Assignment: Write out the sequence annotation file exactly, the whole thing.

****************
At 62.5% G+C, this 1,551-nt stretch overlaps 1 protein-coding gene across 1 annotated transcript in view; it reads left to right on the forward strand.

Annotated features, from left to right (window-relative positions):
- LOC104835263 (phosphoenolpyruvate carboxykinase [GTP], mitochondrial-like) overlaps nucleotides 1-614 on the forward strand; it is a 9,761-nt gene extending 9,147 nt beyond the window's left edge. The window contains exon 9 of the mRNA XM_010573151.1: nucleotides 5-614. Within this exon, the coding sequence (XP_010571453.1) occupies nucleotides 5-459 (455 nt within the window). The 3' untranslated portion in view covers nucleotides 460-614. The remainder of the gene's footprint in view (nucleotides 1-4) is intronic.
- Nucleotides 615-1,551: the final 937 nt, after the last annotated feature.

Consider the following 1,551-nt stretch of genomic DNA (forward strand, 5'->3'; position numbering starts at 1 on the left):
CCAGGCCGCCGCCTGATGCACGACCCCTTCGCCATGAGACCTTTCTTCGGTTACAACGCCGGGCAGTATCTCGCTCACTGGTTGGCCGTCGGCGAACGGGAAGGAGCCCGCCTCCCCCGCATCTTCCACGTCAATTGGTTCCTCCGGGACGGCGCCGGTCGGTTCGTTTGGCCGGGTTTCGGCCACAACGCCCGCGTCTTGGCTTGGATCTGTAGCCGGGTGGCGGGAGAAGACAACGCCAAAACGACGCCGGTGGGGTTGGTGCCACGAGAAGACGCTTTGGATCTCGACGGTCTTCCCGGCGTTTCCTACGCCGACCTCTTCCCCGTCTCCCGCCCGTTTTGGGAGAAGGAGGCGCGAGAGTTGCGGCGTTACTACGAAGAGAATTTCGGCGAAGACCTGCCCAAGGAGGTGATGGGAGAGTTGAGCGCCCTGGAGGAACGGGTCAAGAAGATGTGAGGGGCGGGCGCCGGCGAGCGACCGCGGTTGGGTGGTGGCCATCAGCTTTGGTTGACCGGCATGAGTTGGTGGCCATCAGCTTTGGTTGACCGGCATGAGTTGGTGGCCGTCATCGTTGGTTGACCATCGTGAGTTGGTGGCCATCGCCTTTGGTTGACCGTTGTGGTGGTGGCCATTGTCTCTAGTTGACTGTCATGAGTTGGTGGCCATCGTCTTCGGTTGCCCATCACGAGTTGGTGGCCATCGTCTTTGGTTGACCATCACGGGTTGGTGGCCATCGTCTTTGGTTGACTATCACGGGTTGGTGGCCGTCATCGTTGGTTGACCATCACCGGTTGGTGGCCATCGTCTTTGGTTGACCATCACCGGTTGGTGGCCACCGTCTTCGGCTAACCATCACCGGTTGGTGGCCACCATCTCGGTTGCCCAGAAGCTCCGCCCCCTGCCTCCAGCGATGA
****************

At 62.5% G+C, this 1,551-nt stretch overlaps 1 protein-coding gene across 1 annotated transcript in view; it reads left to right on the forward strand.

Annotated features, from left to right (window-relative positions):
- LOC104835263 (phosphoenolpyruvate carboxykinase [GTP], mitochondrial-like) overlaps nucleotides 1-614 on the forward strand; it is a 9,761-nt gene extending 9,147 nt beyond the window's left edge. The window contains exon 9 of the mRNA XM_010573151.1: nucleotides 5-614. Within this exon, the coding sequence (XP_010571453.1) occupies nucleotides 5-459 (455 nt within the window). The 3' untranslated portion in view covers nucleotides 460-614. The remainder of the gene's footprint in view (nucleotides 1-4) is intronic.
- Nucleotides 615-1,551: the final 937 nt, after the last annotated feature.

Consider the following 1,551-nt stretch of genomic DNA (forward strand, 5'->3'; position numbering starts at 1 on the left):
CCAGGCCGCCGCCTGATGCACGACCCCTTCGCCATGAGACCTTTCTTCGGTTACAACGCCGGGCAGTATCTCGCTCACTGGTTGGCCGTCGGCGAACGGGAAGGAGCCCGCCTCCCCCGCATCTTCCACGTCAATTGGTTCCTCCGGGACGGCGCCGGTCGGTTCGTTTGGCCGGGTTTCGGCCACAACGCCCGCGTCTTGGCTTGGATCTGTAGCCGGGTGGCGGGAGAAGACAACGCCAAAACGACGCCGGTGGGGTTGGTGCCACGAGAAGACGCTTTGGATCTCGACGGTCTTCCCGGCGTTTCCTACGCCGACCTCTTCCCCGTCTCCCGCCCGTTTTGGGAGAAGGAGGCGCGAGAGTTGCGGCGTTACTACGAAGAGAATTTCGGCGAAGACCTGCCCAAGGAGGTGATGGGAGAGTTGAGCGCCCTGGAGGAACGGGTCAAGAAGATGTGAGGGGCGGGCGCCGGCGAGCGACCGCGGTTGGGTGGTGGCCATCAGCTTTGGTTGACCGGCATGAGTTGGTGGCCATCAGCTTTGGTTGACCGGCATGAGTTGGTGGCCGTCATCGTTGGTTGACCATCGTGAGTTGGTGGCCATCGCCTTTGGTTGACCGTTGTGGTGGTGGCCATTGTCTCTAGTTGACTGTCATGAGTTGGTGGCCATCGTCTTCGGTTGCCCATCACGAGTTGGTGGCCATCGTCTTTGGTTGACCATCACGGGTTGGTGGCCATCGTCTTTGGTTGACTATCACGGGTTGGTGGCCGTCATCGTTGGTTGACCATCACCGGTTGGTGGCCATCGTCTTTGGTTGACCATCACCGGTTGGTGGCCACCGTCTTCGGCTAACCATCACCGGTTGGTGGCCACCATCTCGGTTGCCCAGAAGCTCCGCCCCCTGCCTCCAGCGATGA